A plan by federal banking and securities regulators to cooperate on examinations of bank-managed mutual funds is winning approving nods from bankers - but no wild cheers yet.
Bankers are hopeful that the new approach will cut the costs and burdens of multiple exams. But they say much will depend on how the regulators - the Office of the Comptroller of the Currency and the Securities and Exchange Commission - translate their plan from paper to practice.
"The devil is in the details," said Vic Albrecht, director of compliance for First Union Corp.'s capital management group. "Whether it's a big step or a small step will be seen in the execution" of the joint exams, he said.
One concern is that the exams will simply thrust banks into the middle of a long-running turf war between the SEC and the Comptroller's office, which have wrangled for years over how securities activities of banks should be regulated.
Another worry is that the SEC would seize the chance to poke its nose into bank trust activities broadly - not just the mutual funds that trust departments frequently manage.
This agreement "should save us time, effort, and money. But if there is some other agenda, then this could all fall apart," said Robert Kniejski, president of Wachovia Investments, a unit of Wachovia Corp., Winston-Salem, N.C.
The SEC and Comptroller's office unveiled their plan last Monday, after about six months of discussions. Their aim: "to avoid major duplication or unnecessary regulatory burdens on fund complexes and advisers."
The exams will cover bank-managed mutual funds, as well as services provided by banks to mutual funds.
Some 115 banks now manage mutual funds, with aggregate assets of $328 billion, according to Lipper Analytical Services Inc., Summit, N.J.
These banks serve as investment advisers to their proprietary funds - choosing and actively managing the investments that make up the fund portfolio. Among the leaders: Mellon Bank Corp., PNC Bank Corp., and BankAmerica Corp.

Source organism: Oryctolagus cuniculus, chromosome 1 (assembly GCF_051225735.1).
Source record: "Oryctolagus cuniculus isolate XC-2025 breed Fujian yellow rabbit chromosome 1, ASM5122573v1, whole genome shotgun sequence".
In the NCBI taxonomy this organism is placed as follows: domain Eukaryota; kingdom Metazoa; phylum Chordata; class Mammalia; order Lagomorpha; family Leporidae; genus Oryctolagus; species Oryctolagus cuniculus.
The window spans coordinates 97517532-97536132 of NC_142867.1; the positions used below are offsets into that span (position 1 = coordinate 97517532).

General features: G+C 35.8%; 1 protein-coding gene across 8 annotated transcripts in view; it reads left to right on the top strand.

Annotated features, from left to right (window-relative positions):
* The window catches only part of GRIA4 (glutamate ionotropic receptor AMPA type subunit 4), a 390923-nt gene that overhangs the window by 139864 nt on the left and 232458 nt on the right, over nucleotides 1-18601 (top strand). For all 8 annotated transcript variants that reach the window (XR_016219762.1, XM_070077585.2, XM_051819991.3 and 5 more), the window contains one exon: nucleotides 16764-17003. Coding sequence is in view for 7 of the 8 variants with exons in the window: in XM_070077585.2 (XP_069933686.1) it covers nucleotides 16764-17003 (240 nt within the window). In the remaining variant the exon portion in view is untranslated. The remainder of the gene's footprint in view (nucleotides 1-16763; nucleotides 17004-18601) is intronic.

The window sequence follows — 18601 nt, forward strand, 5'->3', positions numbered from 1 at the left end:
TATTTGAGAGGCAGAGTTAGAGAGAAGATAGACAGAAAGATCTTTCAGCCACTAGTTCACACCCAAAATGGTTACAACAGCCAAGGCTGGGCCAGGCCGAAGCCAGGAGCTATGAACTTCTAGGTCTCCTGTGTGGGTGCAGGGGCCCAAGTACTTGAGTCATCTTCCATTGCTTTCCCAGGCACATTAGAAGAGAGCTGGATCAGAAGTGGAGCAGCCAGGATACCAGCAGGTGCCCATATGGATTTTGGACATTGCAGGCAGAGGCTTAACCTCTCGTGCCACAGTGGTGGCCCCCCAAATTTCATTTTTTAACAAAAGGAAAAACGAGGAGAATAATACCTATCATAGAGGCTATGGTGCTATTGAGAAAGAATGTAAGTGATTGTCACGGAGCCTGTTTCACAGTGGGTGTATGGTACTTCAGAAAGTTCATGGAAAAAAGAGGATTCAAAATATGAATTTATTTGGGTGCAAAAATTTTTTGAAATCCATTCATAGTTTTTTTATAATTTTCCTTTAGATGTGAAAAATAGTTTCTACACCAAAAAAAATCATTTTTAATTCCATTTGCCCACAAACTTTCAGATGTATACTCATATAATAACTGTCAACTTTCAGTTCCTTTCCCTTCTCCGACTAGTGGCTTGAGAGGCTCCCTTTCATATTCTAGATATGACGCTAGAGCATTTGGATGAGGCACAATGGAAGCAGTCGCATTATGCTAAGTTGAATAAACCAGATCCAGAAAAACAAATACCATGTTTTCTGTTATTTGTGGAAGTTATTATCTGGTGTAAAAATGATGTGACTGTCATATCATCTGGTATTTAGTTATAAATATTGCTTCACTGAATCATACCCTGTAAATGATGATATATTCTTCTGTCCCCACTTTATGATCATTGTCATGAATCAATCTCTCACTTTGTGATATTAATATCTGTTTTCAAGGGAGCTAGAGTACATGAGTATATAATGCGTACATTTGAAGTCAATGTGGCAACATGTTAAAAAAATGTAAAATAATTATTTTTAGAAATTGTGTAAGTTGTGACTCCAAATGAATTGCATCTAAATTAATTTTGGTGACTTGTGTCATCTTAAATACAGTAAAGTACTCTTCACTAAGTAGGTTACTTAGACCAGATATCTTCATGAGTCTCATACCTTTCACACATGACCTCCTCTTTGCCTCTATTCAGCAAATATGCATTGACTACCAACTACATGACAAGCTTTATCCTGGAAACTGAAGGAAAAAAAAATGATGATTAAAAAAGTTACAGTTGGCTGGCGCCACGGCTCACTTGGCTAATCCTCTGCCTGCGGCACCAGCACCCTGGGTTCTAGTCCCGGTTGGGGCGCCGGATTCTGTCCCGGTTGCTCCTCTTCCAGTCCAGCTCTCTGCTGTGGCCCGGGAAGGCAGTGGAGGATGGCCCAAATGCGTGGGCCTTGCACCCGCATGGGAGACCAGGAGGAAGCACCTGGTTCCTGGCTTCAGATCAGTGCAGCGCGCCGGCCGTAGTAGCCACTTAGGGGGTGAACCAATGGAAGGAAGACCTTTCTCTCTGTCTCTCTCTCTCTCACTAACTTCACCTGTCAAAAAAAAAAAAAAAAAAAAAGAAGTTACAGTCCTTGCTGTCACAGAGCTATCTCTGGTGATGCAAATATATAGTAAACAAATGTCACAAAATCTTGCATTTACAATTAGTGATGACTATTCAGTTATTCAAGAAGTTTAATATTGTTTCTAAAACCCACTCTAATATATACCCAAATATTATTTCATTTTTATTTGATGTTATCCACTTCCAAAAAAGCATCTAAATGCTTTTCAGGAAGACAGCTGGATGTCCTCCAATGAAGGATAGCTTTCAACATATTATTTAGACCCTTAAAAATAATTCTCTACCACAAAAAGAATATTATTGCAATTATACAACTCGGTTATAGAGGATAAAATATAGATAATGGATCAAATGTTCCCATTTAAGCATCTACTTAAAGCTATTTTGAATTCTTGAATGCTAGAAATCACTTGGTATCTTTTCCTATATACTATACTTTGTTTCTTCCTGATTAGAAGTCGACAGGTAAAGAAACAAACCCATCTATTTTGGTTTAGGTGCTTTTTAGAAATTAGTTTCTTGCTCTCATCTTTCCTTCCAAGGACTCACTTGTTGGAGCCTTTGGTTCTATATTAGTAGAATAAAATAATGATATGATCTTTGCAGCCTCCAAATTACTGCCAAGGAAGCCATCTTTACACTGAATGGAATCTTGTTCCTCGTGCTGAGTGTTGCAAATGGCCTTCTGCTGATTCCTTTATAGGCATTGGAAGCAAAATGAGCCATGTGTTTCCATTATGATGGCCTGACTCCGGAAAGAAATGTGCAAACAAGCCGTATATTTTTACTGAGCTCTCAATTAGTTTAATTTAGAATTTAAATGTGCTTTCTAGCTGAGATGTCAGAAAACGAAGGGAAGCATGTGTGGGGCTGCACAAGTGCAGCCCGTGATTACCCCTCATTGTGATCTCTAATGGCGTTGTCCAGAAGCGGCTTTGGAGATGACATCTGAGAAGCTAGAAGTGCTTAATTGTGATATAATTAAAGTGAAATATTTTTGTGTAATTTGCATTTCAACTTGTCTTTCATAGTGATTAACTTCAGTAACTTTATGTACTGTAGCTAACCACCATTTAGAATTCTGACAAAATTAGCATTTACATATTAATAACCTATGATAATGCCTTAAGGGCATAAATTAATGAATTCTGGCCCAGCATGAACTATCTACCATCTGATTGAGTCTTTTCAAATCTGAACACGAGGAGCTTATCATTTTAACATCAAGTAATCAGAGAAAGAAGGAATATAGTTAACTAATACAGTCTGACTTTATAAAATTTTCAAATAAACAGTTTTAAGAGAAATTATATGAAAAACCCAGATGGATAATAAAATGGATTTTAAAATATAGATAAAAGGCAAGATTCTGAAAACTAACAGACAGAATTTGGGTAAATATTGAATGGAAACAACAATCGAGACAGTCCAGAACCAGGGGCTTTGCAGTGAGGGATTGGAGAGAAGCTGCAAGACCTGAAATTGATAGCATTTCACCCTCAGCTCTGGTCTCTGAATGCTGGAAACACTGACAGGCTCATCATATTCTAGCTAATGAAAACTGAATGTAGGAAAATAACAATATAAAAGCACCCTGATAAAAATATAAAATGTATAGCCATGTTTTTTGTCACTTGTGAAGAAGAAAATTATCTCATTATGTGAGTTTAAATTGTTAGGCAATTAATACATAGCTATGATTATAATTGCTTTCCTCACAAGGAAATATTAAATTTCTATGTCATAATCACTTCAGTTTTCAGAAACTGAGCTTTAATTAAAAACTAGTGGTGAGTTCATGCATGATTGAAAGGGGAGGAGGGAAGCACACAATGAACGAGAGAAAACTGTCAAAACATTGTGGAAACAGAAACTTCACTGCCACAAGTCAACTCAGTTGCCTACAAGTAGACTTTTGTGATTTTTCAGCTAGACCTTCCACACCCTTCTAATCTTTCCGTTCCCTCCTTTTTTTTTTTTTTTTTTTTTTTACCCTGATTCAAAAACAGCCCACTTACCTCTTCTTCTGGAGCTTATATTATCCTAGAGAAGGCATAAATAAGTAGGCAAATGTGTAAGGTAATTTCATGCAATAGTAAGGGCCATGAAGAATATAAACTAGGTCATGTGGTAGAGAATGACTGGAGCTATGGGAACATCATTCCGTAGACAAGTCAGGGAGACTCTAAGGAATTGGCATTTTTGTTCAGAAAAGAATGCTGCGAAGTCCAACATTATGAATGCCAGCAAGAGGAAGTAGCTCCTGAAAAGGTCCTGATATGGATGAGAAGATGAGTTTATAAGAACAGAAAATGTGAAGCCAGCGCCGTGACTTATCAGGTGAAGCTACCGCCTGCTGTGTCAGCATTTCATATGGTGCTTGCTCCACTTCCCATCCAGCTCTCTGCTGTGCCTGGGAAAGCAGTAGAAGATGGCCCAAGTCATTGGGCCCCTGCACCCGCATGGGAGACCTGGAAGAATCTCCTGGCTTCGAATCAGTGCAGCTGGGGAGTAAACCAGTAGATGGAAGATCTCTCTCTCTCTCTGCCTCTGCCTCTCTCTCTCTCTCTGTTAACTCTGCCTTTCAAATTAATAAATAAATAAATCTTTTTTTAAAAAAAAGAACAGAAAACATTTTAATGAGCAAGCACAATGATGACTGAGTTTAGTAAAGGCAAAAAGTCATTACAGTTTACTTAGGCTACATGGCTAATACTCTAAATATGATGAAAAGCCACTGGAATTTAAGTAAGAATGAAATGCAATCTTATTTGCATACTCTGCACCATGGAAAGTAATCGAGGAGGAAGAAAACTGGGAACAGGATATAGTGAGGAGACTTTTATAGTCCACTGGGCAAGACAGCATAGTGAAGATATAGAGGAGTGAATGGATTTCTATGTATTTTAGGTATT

In addition, roughly 20 banks provide a range of services - such as custody and administration - to fund companies. A half-dozen banks, led by State Street Boston Corp., dominate this field.
Officials from the SEC and the Comptroller's office told American Banker they will choose the first batch of banks for exams within the next 10 days. Exams are expected to commence within two months.
Banks that manage and service mutual funds see a need for greater cooperation among regulators. "I think that we can really save administrative time if we just get them asking the question once," said Gus V. Fish, a principal at State Street Global Advisors, Boston.
But some observers are skeptical. "In a worst-case scenario, the SEC will use this as an opportunity to further its goal of controlling all bank securities regulation by building a case that previous oversight of bank securities activities was inadequate," said Donald W. Smith, a securities lawyer at the Washington office of Kirkpatrick & Lockhart.
Gene Gohlke, an associate director in the SEC's office of compliance, inspections, and examinations, said the SEC wants to look at some trust records.
"The agreement contemplates that during a joint examination, the SEC would have access to" records pertaining to the managing of common collective trust funds, or of trust clients, Mr. Gohlke said. These records would be reviewed for activities that "could give rise to certain conflict situations," he said.
Both agencies claim oversight of some bank fund activities, but neither has a clear mandate to regulate all aspects of the business.
For instance, while bank-managed mutual funds must be registered with the SEC, banks are exempt from the Investment Advisers Act, which governs fund managers. Thus, while the SEC can examine the books of a given mutual fund, it lacks the authority to review the records of the bank that serves as investment adviser to the fund.
Banking and securities regulators have been sharply focused on bank mutual fund sales practices for several years. But their attention shifted to how banks manage funds only last year, when a clutch of banks bailed out money market funds after racking up investment losses.
The SEC normally conducts mutual fund examinations every two to three years, and the Comptroller's office drops in every two years. Most of the attention goes to large mutual fund companies.
The decision by the two agencies to team up "may indicate that they are considering more frequent examinations," said Melanie L. Fein, a partner with the law firm of Arnold & Porter, Washington.
"If nothing else, bank mutual fund activities will be given heightened attention," she added.